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Brennan Center Files Brief in Al-Marri v. Spagone

A litmus-test, this Supreme Court case presents first major challenge of Bush Counterterrorism policy for Obama Administration.

January 21, 2009

For Immediate Release:

Contact: Susan Lehman, (212) 998–6318
Jeanine Plant-Chirlin, (212) 998–6289 or (646) 265–7721

Supreme Court Case First Major Challenge of Bush Counterterrorism Policy for Obama Administration

Washington, D.C. – Today, the Brennan Center for Justice at NYU School of Law filed a brief urging the Supreme Court to repudiate the Bush Administration’s extraordinary claim to be able to seize and detain citizens and lawful aliens from U.S. soil without the Constitution’s requirement of a criminal trial in the case of Al-Marri v. Spagone.

Al-Marri is the first major legal challenge in 2009 to Bush Administration counterterrorism policies. Its outcome will determine whether those policies will continue, or in their central measure, be abandoned.

“This is a litmus-test case,” noted Aziz Huq, director of the Brennan Center for Justice’s Liberty and National Security, “Will the Bush Administration’s broadest claims of authority to detain without trial survive the '08 election?”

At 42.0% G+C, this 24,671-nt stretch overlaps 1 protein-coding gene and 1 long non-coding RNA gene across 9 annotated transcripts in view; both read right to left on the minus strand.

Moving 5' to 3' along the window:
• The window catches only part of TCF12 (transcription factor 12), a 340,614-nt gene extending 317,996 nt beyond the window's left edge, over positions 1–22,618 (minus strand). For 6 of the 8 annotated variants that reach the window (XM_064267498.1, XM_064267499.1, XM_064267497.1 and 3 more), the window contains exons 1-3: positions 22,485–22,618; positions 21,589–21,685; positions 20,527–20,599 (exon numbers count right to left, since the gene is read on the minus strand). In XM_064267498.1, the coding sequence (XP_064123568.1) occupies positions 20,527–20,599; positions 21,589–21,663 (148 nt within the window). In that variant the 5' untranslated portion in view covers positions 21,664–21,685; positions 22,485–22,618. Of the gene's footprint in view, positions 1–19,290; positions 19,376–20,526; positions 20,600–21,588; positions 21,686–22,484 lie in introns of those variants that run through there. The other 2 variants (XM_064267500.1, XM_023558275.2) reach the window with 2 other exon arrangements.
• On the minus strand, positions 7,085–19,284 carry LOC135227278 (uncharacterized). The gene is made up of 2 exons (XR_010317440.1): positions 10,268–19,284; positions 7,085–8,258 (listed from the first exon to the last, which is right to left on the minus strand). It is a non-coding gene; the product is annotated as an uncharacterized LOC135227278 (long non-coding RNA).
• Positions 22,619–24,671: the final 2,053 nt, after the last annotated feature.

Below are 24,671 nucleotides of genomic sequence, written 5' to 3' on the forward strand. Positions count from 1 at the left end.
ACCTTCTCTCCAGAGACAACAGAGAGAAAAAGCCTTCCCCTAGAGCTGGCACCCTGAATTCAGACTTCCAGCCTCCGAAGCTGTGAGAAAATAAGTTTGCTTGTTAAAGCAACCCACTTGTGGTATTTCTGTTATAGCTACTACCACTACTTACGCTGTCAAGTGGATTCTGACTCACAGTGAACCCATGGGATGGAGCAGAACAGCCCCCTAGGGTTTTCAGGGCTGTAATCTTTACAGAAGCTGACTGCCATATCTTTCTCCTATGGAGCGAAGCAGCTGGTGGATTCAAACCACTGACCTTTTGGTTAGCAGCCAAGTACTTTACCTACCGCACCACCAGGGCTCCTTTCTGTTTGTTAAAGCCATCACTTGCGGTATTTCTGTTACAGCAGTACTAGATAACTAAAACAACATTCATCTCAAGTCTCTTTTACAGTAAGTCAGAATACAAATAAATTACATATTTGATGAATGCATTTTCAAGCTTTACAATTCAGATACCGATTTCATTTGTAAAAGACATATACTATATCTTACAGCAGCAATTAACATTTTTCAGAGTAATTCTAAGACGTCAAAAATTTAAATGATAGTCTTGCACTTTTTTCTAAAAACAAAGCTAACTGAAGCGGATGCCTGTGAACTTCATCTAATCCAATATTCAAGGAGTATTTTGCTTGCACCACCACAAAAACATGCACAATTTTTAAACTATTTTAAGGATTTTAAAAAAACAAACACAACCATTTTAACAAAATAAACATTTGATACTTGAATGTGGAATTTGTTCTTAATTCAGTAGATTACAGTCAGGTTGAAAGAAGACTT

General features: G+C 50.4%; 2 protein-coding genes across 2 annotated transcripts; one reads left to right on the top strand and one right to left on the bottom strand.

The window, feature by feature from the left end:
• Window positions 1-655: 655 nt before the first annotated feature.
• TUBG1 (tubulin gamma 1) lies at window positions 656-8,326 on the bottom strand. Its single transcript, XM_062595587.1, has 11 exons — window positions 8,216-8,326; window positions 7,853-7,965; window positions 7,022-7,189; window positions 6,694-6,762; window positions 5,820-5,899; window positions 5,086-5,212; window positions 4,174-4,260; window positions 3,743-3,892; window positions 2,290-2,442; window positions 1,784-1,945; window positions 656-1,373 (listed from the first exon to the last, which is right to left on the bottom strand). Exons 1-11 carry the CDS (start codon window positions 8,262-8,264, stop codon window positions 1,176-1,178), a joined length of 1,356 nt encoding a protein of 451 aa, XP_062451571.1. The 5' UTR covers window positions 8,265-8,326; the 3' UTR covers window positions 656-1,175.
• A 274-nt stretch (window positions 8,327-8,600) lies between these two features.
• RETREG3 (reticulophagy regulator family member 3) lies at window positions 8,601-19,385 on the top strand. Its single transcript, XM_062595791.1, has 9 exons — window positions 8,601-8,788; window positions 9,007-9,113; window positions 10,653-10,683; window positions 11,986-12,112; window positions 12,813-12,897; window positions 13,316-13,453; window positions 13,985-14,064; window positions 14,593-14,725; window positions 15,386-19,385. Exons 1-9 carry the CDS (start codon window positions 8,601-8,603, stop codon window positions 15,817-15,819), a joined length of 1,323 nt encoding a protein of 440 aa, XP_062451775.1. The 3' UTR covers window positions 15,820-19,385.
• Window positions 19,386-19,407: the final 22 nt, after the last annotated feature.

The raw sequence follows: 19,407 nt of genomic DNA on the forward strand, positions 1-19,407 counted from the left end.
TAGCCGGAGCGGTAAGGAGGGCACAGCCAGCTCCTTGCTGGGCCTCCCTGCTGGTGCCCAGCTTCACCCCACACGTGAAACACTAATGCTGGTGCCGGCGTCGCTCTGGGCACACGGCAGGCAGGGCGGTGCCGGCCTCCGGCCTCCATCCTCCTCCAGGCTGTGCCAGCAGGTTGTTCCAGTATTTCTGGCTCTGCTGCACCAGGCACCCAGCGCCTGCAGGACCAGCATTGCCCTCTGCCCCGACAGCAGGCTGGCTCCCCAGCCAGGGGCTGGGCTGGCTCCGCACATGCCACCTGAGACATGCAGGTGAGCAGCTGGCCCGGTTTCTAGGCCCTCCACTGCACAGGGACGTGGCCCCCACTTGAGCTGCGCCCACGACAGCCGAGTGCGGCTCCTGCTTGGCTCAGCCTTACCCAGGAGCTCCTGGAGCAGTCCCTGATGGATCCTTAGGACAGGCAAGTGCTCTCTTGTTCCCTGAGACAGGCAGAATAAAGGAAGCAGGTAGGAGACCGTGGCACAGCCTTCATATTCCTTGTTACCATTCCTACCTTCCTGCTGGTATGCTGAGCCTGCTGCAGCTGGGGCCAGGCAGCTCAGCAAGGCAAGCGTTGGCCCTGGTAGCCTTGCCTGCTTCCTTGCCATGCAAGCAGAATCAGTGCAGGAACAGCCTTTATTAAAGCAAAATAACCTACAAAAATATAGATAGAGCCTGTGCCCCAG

At issue in Al-Marri v. Spagone is the President’s legal authority to seize a legal U.S. resident on U.S. soil and have him detained by the military as an “enemy combatant.”

Mr. al-Marri, a citizen of Qatar and legal U.S. resident, was arrested in Peoria, Illinois, in 2001 as a material witness in the FBI’s investigation of 9/11.  In 2002, he was charged with credit card fraud and other criminal offenses.  Mere days before his criminal trial was due to commence, in June 2003, President Bush designated him an “enemy combatant,” and, without any hearing or notice, had him moved to a Navy Brig in South Carolina, where the government has subjected him to torture and other cruel treatment. At the time of Mr. al-Marri’s detention, he had been in solitary conferment for eighteen months. Six years later, Mr. al-Marri still remains in solitary confinement without criminal charge or trial.

In December 5, 2008, the Supreme Court of the United States of America granted Mr. al-Marri’s petition for certiorari, and agreed to hear the case. The Government has 30 days to respond to today’s filings. Oral arguments are scheduled for March.

Additional information and court documents can be found on the Brennan Center for Justice web site by clicking here.

For additional comment or to schedule an interview with Aziz Huq, contact Susan Lehman, Communications Director, at or (212) 998–6318.